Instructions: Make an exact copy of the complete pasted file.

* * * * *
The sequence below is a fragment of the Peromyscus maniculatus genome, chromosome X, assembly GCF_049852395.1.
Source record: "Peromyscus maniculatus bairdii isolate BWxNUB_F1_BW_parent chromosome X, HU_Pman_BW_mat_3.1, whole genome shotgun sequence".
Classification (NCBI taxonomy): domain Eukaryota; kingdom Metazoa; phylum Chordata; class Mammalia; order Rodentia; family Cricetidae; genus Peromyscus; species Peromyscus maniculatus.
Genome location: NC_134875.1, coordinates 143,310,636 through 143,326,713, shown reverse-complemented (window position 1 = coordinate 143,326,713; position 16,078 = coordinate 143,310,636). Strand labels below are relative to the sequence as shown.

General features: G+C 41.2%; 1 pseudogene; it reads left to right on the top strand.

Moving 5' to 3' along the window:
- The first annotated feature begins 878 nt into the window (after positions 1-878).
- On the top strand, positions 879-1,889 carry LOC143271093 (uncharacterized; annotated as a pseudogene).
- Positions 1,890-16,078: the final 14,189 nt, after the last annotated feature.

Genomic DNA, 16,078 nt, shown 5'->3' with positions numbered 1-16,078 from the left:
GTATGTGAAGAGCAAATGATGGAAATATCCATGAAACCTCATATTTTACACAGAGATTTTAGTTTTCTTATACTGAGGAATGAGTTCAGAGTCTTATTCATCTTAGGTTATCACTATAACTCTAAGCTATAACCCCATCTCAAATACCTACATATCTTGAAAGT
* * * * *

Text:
The sequence below is a fragment of the Peromyscus maniculatus genome, chromosome X, assembly GCF_049852395.1.
Source record: "Peromyscus maniculatus bairdii isolate BWxNUB_F1_BW_parent chromosome X, HU_Pman_BW_mat_3.1, whole genome shotgun sequence".
Classification (NCBI taxonomy): domain Eukaryota; kingdom Metazoa; phylum Chordata; class Mammalia; order Rodentia; family Cricetidae; genus Peromyscus; species Peromyscus maniculatus.
Genome location: NC_134875.1, coordinates 143,310,636 through 143,326,713, shown reverse-complemented (window position 1 = coordinate 143,326,713; position 16,078 = coordinate 143,310,636). Strand labels below are relative to the sequence as shown.

General features: G+C 41.2%; 1 pseudogene; it reads left to right on the top strand.

Moving 5' to 3' along the window:
- The first annotated feature begins 878 nt into the window (after positions 1-878).
- On the top strand, positions 879-1,889 carry LOC143271093 (uncharacterized; annotated as a pseudogene).
- Positions 1,890-16,078: the final 14,189 nt, after the last annotated feature.

Genomic DNA, 16,078 nt, shown 5'->3' with positions numbered 1-16,078 from the left:
GTATGTGAAGAGCAAATGATGGAAATATCCATGAAACCTCATATTTTACACAGAGATTTTAGTTTTCTTATACTGAGGAATGAGTTCAGAGTCTTATTCATCTTAGGTTATCACTATAACTCTAAGCTATAACCCCATCTCAAATACCTACATATCTTGAAAGT